“Mr. Burns, a Post-Electric Play,” by Ann Washburn, caught the attention of crowds of local theater-goers in recent weeks at Drama Shop, located in the Renaissance Center off State Street.
The play is an interesting dystopian take on the future where a group of apocalypse survivors remembering an episode of “The Simpsons” becomes the mythos of the distant future.
The characters in “Mr. Burns” are not grandiose, distant or unrelatable characters. Rather, they are real people with real emotions.
Their happiness in dark times was palpable through the excited storytelling.
The anxiety of a character was felt as she rambles through a story while playing solitaire.
The audience jumped with the characters at a sudden sound that could mean the end of their lives.
The audience easily got caught up in these instances, relating to the characters and feeling the same as they do.
Watching and listening to the dialogue between characters felt like listening in on a real conversation, rather than watching someone act it out on a stage.
The audience quickly grew attached to these characters, allowing them to forget about their own personal worries and focus on the desires of the characters.
These characters worked exceptionally well with the minimalistic set design.
“Mr. Burns” is about the story far more than it is about the location, and that was reflected in the set decor.
In the first act, the only set piece was a fake campfire at center stage.
The set pieces in Acts 2 and 3 developed a little more, providing an actual raised stage.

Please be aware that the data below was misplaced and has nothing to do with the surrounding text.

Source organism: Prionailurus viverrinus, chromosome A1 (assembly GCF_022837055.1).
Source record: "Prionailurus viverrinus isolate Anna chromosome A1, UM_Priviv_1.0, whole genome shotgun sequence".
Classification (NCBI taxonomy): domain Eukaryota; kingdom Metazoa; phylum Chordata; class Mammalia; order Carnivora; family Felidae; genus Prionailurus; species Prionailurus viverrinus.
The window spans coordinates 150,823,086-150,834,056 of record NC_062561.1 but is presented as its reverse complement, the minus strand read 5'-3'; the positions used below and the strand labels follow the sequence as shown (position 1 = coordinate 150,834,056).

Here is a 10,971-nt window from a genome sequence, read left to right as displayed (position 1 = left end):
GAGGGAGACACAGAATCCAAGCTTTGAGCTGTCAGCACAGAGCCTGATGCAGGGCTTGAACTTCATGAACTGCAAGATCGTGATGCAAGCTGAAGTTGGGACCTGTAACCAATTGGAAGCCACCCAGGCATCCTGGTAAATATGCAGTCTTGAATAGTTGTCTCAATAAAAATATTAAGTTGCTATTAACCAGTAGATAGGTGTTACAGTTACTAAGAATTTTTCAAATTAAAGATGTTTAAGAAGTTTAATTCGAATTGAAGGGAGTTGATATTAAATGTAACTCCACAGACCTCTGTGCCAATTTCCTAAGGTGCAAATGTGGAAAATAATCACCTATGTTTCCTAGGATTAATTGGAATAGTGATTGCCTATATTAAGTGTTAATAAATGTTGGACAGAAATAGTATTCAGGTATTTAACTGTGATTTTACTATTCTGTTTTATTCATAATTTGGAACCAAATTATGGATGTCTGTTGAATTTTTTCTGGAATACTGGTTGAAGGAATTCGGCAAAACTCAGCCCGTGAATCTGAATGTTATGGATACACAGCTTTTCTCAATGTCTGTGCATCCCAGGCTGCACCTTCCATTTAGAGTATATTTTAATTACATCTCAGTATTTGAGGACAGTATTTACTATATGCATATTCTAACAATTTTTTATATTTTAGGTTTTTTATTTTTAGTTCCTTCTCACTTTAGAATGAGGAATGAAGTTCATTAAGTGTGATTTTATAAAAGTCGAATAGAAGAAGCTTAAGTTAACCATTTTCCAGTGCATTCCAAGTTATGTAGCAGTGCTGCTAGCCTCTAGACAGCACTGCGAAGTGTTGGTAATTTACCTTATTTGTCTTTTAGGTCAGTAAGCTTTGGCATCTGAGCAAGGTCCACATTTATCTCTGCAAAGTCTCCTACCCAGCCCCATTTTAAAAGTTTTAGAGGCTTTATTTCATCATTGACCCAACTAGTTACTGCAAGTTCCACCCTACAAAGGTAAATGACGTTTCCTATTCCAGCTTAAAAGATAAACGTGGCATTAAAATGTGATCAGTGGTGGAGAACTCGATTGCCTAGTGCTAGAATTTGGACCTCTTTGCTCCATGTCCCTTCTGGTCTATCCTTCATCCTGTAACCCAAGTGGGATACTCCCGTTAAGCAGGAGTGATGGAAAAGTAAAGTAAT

What was necessary was present and all the extra bells and whistles were left off.
Additionally, the intimate-style staging of “Mr. Burns” immersed the audience fully in the plight of the characters.
Whenever characters looked offstage, they were looking at the audience as opposed to looking off into a dark crowd.
It felt more like the audience was participating in the scene than simply watching it.
Despite not always being able to see a character’s face, the audience never lost that sense of realism.
The audience was more like an extension to the group rather than a separate entity.
The setting arrangements supported this feeling as well.
Various chairs and couches pulled around the circle made it feel like the audience was on the outskirts of the group, listening along to the tale of Bart Simpson.
Overall, Drama Shop’s production of “Mr. Burns, a Post-Electric Play” was thrilling and successful.
Although it’s a bizarre blend of humor and dystopia, it is startlingly relatable and I would highly recommend it to anyone who might consider seeing it.
Upcoming productions at Drama Shop include “The Clean House” and “The Curious Incident of the Dog in the Nighttime.” For more information visit dramashop.org.